Andy: About this Mr. McBeevee. Maybe you just made him up too. There’s nothing wrong with that. What’s wrong is using Mr. McBeevee … to explain things that seem to come from nowhere. Opie, there comes a time when you have to stop the play-acting and tell the truth. And that time is now … right now. Opie, I want you to be man enough to tell me that Mr. McBeevee is just make-believe. That’s all you have to say and it will all be forgotten. All right, just go right out and say it: “Mr. McBeevee is just make-believe.”

Opie: Mr. McBeevee is just…

Andy: go ahead

Opie: I can’t, Pa. Mr. McBeevee isn’t make-believe. He’s real!

Andy: Opie…

Opie: Don’t you believe me, Pa? Don’t you, Pa?

Andy: [After a long pause, then a deep sigh and a low mutter.] I believe.

Downstairs in the kitchen, Barney and Aunt Bea are anxious to know whether Opie has gotten the whippin’. Andy comes in saying that he did not. Barney wants to know what did happen:

Andy: I told him I believed him.

Barney: But Andy! What he told you is impossible!

Andy: Well, a whole lot of times I’ve asked him to believe things that to his mind must have sounded just as impossible.

Barney: But Andy! This silver hat, and the jingling, and the smoke out of the ears… What about all that?

Andy: O, I don’t know, Barn… It’s times like this when you’re asked to believe something that just don’t seem possible; that’s the moment that decides whether you got faith in somebody or not.

Barney: Yeah, but how can you explain it all?

Andy: I can’t.

Barney: But you do believe in Mr. McBeevee?…

Andy: No… no. [Very resolutely] I do believe in Opie.

Andy’s last line is the key. Andy believes in Opie first, whether or not he is yet convinced of the existence of Mr. McBeevee. Similarly, many people may continue to have questions about God’s marvelous story, but often are much more open to our testimony about God if they first know that they can believe us.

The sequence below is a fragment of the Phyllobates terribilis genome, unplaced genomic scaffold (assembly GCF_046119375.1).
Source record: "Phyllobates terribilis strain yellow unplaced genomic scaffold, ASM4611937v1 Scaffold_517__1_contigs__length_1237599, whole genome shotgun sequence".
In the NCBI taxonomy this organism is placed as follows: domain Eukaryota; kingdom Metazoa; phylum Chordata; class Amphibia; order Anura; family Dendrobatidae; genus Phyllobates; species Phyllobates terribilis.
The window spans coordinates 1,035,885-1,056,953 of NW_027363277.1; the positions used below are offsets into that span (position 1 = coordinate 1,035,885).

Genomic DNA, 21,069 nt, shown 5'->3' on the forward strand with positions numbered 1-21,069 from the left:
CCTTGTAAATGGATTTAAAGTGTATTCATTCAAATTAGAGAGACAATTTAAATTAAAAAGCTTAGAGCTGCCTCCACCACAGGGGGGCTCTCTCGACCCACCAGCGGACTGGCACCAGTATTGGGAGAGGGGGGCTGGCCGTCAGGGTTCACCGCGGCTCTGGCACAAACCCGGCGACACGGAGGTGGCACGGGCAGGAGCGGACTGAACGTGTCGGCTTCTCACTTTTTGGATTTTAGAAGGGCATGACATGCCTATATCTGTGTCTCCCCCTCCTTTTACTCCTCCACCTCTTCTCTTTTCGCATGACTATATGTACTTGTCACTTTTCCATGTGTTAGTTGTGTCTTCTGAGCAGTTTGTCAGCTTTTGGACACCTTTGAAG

Paul assured his protégé in ministry, Timothy, that he could be sure about preaching the gospel of Christ because he was confident of his relationship with Paul and could believe Paul’s story: “You know what I teach, Timothy, and how I live, and what my purpose in life is. You know my faith and how long I have suffered. You know my love and my patient endurance. {11} You know how much persecution and suffering I have endured. You know all about how I was persecuted in Antioch, Iconium, and Lystra–but the Lord delivered me from all of it…. {14} But you must remain faithful to the things you have been taught. You know they are true, for you know you can trust those who taught you.” (2 Timothy 3:10-11, 14 NLT) Paul broadened the principle to a whole churchful of people in the city of Philippi: “Keep putting into practice all you learned from me and heard from me and saw me doing, and the God of peace will be with you.” (Philippians 4:9 NLT) The wonderfully amazing story of God’s creation and loving redeeming grace and re-creation through Jesus Christ is more than some people can quite believe. But they might first believe you or me if we prove to be trustworthy in their other dealings with us.

Andy does finally meet Mr. McBeevee when he happens upon his utility truck parked beside a county road. When they meet, Andy vigorously shakes his hand and joyously repeats Opie’s description to Mr. McBeevee: “You walk around in the trees!… Silver hat!… You jingle!… You can make smoke come out of your ears, can’t you?” When someone who has heard about God’s grace from you and comes to a moment of personal encounter with God, will they be able to repeat God’s story because of the veracity of your testimony? Are you an Opie-quality evangelist?

– J. Edward Culpepper